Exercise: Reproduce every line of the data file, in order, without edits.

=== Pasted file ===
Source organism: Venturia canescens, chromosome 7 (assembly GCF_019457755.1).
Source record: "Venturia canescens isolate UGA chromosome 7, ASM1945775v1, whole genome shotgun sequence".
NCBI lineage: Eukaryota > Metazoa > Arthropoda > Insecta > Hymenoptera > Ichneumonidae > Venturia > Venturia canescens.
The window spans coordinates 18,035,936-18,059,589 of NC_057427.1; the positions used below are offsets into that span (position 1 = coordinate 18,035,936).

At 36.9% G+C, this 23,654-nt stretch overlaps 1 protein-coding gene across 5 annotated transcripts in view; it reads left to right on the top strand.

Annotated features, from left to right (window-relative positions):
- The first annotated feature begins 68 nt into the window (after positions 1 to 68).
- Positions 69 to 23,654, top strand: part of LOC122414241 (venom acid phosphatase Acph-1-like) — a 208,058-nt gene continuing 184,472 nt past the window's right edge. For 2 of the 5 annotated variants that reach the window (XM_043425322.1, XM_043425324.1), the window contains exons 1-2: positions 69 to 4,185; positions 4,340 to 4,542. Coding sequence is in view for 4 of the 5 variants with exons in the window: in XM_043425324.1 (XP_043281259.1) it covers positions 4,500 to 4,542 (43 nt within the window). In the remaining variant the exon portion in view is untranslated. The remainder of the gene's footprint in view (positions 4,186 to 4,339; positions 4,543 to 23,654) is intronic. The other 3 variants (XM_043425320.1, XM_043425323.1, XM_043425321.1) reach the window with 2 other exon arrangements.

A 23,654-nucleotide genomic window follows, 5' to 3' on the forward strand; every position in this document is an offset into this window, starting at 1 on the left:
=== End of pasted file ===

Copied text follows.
Source organism: Venturia canescens, chromosome 7 (assembly GCF_019457755.1).
Source record: "Venturia canescens isolate UGA chromosome 7, ASM1945775v1, whole genome shotgun sequence".
NCBI lineage: Eukaryota > Metazoa > Arthropoda > Insecta > Hymenoptera > Ichneumonidae > Venturia > Venturia canescens.
The window spans coordinates 18,035,936-18,059,589 of NC_057427.1; the positions used below are offsets into that span (position 1 = coordinate 18,035,936).

At 36.9% G+C, this 23,654-nt stretch overlaps 1 protein-coding gene across 5 annotated transcripts in view; it reads left to right on the top strand.

Annotated features, from left to right (window-relative positions):
- The first annotated feature begins 68 nt into the window (after positions 1 to 68).
- Positions 69 to 23,654, top strand: part of LOC122414241 (venom acid phosphatase Acph-1-like) — a 208,058-nt gene continuing 184,472 nt past the window's right edge. For 2 of the 5 annotated variants that reach the window (XM_043425322.1, XM_043425324.1), the window contains exons 1-2: positions 69 to 4,185; positions 4,340 to 4,542. Coding sequence is in view for 4 of the 5 variants with exons in the window: in XM_043425324.1 (XP_043281259.1) it covers positions 4,500 to 4,542 (43 nt within the window). In the remaining variant the exon portion in view is untranslated. The remainder of the gene's footprint in view (positions 4,186 to 4,339; positions 4,543 to 23,654) is intronic. The other 3 variants (XM_043425320.1, XM_043425323.1, XM_043425321.1) reach the window with 2 other exon arrangements.

A 23,654-nucleotide genomic window follows, 5' to 3' on the forward strand; every position in this document is an offset into this window, starting at 1 on the left: